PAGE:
If you’re referring to the appearance of the scanlines in the video, if they do not appear perfectly uniform, that is more of a function of the camlink, OBS or something at the PC. On the TV, they are perfectly uniform, and the appearance of the image on the TV did not change in any way as I was changing the coast settings.

    20180612_174610.jpg

    #22130
    NoAffinity
    Participant

    :update: I understand what you’re saying – coast settings shouldn’t correct sync unless it’s composite sync?

    I tested setting coast settings to various combinations. With both set to zero, the TV is fine, but the camlink is unstable. With post-coast set to ‘1’ (pre-coast set to ‘0’), the image was mostly stable but would cut out intermittently (pre-coast set to ‘0’). With post-coast set to ‘2’, the image is stable.

    #22136
    paulb_nl
    Participant

    You should have also tested continuity from the console pins so you would have seen that pin in the cable is actually pin 9 composite video.

    If you do not want to use composite video anyway then you can remove the 75Ohm resistor on the SNES mainboard, verify there is no composite video output anymore and connect CSYNC_o with a 300-470Ohm resistor to pin 9. That way you can still use your composite video RGB cable.

    #22139
    NoAffinity
    Participant

    Right you are. Thank you for setting me straight. Going to try this modnto make pin 9 work for now. But, have also ordered a proper cable fron retrogsming cables. This is the last of my cables that hadn’t yet been replaced with a proper cable.

    Thanks for all the help so far, fellas. Will report back tonight. And seems I need to take down that video with some erroneous assumptions.

    #22151
    NoAffinity
    Participant

    Okay, re-routed csync_o to pin 9 (with 330 ohm resistor). Lifted the nearby 75ohm resistor, which prior to lifting it, tested continuous to pin 9.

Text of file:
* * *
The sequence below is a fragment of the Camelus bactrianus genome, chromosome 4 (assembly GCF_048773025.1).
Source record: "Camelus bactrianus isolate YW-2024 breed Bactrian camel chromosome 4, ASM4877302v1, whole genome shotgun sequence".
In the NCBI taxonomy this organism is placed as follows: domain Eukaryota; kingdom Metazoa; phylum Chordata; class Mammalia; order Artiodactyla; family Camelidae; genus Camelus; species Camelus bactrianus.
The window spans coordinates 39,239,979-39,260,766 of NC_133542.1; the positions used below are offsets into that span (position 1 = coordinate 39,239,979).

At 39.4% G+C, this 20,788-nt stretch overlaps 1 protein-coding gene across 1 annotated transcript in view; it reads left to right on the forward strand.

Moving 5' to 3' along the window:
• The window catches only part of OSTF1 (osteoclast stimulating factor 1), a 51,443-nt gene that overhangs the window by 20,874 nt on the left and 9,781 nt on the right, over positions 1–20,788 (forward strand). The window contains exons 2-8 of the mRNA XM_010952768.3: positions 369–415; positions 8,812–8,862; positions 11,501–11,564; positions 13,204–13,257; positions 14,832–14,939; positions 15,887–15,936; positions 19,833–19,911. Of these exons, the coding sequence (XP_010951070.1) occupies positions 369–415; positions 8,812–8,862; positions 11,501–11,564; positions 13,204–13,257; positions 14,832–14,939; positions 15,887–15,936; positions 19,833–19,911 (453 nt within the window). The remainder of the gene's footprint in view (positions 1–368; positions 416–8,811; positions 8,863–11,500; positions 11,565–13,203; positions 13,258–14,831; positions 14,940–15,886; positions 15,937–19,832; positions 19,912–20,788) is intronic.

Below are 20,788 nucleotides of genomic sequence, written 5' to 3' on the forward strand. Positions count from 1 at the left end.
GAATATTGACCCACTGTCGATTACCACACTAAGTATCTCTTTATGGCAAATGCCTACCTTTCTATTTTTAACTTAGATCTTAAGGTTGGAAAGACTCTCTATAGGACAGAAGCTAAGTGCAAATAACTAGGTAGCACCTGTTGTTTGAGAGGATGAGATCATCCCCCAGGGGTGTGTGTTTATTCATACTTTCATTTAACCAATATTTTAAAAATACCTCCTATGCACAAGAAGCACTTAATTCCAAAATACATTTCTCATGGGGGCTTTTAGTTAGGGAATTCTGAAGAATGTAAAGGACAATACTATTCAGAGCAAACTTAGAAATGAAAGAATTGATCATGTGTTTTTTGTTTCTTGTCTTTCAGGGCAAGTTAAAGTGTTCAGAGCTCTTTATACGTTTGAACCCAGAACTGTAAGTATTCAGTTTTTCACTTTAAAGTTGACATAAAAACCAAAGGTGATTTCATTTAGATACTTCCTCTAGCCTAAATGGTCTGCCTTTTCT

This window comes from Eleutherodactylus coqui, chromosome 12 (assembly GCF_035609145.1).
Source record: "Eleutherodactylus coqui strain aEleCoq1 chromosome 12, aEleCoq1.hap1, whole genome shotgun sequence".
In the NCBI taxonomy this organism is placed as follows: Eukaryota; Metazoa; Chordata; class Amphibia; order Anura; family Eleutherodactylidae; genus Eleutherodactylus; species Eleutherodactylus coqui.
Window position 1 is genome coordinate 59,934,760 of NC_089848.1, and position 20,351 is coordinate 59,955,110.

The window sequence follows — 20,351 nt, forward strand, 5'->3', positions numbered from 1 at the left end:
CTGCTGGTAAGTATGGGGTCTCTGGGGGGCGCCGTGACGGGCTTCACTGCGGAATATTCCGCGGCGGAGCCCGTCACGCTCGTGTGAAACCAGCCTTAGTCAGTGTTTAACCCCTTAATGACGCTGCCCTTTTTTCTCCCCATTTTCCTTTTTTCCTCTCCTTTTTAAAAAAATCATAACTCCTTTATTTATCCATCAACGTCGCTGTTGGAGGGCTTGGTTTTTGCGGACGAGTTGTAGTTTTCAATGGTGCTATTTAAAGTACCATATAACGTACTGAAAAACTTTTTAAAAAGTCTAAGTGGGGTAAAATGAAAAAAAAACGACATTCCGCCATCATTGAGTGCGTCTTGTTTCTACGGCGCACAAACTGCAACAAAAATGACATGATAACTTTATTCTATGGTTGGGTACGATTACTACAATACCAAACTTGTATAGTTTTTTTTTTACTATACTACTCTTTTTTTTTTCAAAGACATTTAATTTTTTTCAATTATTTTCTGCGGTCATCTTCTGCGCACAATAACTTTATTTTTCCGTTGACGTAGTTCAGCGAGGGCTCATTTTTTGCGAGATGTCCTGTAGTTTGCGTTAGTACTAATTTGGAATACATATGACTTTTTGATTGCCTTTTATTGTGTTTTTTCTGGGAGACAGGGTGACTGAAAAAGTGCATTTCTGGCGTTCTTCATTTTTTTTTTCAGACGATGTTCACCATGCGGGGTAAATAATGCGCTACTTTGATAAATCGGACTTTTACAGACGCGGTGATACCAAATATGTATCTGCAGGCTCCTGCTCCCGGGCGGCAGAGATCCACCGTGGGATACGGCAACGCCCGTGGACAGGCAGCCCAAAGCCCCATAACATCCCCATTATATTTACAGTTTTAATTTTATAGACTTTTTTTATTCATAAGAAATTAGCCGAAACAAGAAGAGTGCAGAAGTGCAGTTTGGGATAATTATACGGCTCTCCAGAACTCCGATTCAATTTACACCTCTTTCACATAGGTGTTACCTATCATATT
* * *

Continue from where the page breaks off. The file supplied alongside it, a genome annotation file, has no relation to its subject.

elgato capturing is stable at all lines, and pre- and post-coast adjustments no longer have any effect.

    I also re-located csync_i connection to S-RGB pin 7 per marqs’ recommendation. I didn’t notice any difference between the two, but if marqs recommends it, I do it. 🙂

    Have I done anything else foolish or uninformed? Please don’t critique the assembly work too much. I’ve done quite a few QFP’s but not many SMD resistors and capacitors prior to this. 🙂

    20180613_170820.md.jpg
    20180613_170825.md.jpg

    And a quick video capture @ line4x, 8:7 ratio:

    https://youtu.be/PW4qeyHRnB4

    #22244
    NoAffinity
    Participant

    Just wanted to circle back on this, to provide some updates. Got my legit csync cable from retrogamingcables, and moved csync_o back to pin 3. This SNES is now looking and capturing as gloriously as ever.

    I also wanted to provide the pre-configured pi image, in case anyone would find it useful for their dejitter board assembly/programming project.

    Tested on Pi 1 Model B+, Pi 2, Pi 3 Model B; and snes_dejiter v1.2. The complete assembled and programmed dejitter board tested on SNES Mini (SNN-CPU-01).